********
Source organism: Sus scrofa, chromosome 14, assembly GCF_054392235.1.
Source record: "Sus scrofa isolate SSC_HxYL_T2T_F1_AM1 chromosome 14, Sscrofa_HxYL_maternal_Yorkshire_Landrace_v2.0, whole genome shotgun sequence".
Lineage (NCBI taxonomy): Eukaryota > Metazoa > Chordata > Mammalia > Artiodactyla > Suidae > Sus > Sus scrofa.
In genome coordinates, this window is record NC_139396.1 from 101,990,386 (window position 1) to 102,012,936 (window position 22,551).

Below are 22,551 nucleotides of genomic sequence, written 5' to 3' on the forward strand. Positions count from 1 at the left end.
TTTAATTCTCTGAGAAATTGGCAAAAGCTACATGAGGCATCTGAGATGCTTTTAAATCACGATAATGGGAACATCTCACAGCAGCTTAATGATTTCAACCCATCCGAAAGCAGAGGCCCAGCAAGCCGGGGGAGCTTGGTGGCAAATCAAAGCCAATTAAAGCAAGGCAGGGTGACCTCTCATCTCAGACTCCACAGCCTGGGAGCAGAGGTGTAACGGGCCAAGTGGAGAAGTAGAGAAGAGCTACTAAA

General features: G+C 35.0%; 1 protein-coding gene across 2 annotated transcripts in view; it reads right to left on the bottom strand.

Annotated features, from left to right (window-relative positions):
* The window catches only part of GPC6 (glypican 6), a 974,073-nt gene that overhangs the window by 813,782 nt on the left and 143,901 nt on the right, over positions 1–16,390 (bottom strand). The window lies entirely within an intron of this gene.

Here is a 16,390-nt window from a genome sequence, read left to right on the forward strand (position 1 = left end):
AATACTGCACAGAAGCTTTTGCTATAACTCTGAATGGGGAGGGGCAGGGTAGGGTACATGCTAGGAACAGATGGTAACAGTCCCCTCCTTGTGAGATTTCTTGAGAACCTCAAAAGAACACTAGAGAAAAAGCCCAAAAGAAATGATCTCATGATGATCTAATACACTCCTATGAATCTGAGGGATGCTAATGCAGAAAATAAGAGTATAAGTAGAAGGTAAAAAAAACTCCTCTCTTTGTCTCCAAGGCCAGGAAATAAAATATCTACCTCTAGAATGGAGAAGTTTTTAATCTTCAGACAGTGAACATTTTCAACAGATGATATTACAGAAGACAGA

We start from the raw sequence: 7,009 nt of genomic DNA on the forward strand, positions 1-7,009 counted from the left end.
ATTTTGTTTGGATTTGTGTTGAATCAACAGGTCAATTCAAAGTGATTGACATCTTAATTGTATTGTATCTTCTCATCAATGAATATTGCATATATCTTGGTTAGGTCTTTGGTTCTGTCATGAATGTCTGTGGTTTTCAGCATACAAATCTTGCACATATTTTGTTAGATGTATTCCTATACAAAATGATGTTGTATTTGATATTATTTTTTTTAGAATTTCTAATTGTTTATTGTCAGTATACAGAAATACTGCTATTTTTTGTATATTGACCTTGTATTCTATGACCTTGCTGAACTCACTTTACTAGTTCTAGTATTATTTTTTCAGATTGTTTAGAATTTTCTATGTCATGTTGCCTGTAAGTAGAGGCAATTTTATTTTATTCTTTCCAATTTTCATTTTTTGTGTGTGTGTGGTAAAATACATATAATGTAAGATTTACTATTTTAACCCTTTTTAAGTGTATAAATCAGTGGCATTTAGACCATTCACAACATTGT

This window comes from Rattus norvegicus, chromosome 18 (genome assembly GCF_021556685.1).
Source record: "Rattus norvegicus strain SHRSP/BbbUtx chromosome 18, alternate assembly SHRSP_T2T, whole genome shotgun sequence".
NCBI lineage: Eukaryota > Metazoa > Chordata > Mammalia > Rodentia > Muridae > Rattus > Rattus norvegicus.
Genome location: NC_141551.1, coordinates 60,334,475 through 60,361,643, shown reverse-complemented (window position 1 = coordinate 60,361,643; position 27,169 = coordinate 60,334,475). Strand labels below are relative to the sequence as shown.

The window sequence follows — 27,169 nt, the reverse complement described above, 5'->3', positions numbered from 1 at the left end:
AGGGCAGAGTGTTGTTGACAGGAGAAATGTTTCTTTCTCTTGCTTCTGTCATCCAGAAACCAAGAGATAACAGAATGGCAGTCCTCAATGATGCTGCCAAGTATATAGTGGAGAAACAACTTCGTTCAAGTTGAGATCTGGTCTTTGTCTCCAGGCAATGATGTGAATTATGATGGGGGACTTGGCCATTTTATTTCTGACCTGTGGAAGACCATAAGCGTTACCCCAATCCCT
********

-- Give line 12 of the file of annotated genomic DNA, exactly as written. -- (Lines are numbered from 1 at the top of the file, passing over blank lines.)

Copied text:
We start from the raw sequence: 7,009 nt of genomic DNA on the forward strand, positions 1-7,009 counted from the left end.